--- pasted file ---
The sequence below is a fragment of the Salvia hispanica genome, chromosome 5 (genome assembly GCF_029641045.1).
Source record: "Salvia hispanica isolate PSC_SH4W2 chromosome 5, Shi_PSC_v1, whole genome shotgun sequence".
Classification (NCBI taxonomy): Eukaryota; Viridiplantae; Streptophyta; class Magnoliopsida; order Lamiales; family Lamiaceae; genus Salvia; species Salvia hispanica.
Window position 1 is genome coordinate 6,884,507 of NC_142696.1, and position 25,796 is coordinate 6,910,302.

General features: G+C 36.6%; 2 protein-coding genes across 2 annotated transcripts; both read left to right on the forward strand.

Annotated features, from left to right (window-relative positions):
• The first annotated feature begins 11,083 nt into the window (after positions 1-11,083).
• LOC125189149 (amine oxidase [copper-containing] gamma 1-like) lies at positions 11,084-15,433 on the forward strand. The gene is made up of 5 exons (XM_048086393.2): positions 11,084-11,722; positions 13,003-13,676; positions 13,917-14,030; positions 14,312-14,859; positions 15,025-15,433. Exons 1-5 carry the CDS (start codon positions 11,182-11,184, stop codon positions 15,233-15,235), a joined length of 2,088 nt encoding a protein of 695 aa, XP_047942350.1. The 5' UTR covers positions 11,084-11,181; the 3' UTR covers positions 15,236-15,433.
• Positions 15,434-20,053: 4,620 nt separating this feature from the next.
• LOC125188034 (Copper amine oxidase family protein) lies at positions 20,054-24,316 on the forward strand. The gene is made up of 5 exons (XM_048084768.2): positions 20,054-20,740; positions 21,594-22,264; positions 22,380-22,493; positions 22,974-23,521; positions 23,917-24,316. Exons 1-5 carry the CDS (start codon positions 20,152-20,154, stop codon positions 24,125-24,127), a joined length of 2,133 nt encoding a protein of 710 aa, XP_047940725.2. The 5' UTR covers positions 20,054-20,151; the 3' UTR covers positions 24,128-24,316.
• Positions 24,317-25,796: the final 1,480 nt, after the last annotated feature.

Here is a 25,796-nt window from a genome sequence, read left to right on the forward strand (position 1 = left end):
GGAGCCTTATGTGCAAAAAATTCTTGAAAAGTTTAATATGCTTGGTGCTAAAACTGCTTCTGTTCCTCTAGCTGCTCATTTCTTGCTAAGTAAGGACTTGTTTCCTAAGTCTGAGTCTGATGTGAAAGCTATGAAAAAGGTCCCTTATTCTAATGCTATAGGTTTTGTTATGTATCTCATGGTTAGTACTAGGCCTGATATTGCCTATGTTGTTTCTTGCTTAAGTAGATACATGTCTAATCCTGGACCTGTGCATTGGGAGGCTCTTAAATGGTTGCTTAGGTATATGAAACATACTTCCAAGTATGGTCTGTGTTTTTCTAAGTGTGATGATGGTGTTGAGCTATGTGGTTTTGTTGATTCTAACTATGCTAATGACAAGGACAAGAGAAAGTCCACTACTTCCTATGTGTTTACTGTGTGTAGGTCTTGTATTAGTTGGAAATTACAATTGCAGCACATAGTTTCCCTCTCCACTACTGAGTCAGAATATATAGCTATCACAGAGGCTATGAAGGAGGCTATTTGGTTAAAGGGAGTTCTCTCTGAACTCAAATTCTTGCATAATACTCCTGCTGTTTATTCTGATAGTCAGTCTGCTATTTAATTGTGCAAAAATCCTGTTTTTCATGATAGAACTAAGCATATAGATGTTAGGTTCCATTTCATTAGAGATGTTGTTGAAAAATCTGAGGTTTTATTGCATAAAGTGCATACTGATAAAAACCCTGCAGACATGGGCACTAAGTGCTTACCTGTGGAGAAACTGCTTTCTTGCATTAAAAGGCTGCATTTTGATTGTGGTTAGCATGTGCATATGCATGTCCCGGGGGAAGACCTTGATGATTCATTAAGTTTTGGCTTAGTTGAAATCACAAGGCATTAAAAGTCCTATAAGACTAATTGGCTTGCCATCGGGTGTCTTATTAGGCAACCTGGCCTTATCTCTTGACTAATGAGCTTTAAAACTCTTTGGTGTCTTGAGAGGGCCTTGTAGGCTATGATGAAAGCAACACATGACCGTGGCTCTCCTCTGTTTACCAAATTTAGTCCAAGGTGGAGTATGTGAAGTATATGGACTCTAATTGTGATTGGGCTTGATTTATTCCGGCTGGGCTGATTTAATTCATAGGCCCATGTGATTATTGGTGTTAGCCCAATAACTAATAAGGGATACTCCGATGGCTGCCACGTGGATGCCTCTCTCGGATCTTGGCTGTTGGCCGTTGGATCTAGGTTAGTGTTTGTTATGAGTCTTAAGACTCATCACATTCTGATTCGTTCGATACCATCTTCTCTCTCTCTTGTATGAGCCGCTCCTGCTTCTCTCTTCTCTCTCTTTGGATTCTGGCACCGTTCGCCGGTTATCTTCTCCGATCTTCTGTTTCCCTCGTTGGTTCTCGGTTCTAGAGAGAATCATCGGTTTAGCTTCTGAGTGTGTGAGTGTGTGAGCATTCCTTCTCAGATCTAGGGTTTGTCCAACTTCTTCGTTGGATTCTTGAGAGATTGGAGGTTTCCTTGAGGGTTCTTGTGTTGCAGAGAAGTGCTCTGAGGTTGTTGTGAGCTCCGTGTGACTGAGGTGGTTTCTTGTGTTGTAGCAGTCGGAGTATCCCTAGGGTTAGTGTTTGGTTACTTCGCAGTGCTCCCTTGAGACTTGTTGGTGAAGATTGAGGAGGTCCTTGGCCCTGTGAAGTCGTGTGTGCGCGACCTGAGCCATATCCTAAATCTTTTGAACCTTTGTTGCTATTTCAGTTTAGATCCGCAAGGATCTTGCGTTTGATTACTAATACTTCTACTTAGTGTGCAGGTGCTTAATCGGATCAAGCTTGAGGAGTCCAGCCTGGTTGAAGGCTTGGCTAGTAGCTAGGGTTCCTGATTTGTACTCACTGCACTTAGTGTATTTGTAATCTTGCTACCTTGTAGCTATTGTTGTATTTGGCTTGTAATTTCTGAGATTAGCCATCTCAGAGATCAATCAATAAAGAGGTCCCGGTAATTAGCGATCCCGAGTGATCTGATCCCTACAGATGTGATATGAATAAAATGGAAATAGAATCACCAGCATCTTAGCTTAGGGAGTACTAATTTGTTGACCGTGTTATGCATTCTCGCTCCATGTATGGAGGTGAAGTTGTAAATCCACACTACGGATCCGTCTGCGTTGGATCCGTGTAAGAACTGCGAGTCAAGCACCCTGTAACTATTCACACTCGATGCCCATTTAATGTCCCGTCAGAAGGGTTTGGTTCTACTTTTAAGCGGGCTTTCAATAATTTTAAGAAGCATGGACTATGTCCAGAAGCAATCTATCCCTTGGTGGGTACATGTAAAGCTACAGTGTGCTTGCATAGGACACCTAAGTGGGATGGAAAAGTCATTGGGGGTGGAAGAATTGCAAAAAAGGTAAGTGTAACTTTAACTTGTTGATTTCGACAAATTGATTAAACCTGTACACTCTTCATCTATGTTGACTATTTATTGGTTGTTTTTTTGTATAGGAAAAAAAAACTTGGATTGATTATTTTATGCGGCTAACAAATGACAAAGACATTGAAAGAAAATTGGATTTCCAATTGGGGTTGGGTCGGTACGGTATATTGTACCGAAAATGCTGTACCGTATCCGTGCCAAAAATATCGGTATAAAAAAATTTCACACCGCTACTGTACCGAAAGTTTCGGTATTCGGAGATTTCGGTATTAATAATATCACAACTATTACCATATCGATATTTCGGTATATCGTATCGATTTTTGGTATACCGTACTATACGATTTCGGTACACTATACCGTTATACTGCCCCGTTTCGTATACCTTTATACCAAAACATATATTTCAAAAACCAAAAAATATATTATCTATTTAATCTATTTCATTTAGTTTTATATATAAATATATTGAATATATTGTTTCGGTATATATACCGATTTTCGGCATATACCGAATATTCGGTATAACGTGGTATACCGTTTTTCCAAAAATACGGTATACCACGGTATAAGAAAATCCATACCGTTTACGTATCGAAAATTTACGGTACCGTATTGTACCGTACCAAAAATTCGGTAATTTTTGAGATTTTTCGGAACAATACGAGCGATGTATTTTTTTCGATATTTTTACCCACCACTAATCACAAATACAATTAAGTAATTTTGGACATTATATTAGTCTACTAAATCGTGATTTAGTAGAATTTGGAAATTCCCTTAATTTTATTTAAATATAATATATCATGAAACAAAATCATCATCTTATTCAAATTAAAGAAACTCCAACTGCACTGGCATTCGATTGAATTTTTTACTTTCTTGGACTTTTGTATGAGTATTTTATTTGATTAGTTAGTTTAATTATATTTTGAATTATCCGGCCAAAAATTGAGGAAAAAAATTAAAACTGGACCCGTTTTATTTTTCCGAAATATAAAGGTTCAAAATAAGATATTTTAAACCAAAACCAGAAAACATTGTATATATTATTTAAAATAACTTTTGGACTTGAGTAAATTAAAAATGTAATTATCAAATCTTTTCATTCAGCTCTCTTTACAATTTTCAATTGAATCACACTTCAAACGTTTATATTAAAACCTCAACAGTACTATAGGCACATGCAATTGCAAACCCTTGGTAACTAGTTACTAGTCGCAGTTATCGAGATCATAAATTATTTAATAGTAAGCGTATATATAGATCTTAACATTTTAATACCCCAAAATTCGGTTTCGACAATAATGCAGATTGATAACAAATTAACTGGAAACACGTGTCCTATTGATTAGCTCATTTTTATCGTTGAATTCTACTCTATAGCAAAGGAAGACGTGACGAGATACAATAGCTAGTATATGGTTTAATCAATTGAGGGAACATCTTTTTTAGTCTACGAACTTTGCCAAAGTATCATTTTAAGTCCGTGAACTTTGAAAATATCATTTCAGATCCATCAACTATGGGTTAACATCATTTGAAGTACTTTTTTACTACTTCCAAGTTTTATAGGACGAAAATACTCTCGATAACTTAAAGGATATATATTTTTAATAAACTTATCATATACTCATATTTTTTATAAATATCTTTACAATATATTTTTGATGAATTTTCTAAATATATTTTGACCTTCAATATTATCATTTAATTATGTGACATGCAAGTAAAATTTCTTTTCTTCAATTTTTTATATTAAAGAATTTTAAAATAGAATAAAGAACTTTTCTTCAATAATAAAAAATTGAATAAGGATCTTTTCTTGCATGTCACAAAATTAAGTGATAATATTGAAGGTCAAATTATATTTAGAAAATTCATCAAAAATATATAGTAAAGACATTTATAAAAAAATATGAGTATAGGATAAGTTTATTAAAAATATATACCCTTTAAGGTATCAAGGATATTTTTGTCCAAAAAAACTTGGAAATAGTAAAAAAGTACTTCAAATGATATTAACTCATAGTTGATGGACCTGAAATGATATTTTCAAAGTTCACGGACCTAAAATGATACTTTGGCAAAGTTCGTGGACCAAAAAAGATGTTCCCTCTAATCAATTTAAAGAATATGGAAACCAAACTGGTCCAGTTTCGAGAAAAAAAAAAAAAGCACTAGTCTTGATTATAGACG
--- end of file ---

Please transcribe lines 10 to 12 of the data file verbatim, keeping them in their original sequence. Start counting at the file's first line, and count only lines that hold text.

• LOC125188034 (Copper amine oxidase family protein) lies at positions 20,054-24,316 on the forward strand. The gene is made up of 5 exons (XM_048084768.2): positions 20,054-20,740; positions 21,594-22,264; positions 22,380-22,493; positions 22,974-23,521; positions 23,917-24,316. Exons 1-5 carry the CDS (start codon positions 20,152-20,154, stop codon positions 24,125-24,127), a joined length of 2,133 nt encoding a protein of 710 aa, XP_047940725.2. The 5' UTR covers positions 20,054-20,151; the 3' UTR covers positions 24,128-24,316.
• Positions 24,317-25,796: the final 1,480 nt, after the last annotated feature.

Here is a 25,796-nt window from a genome sequence, read left to right on the forward strand (position 1 = left end):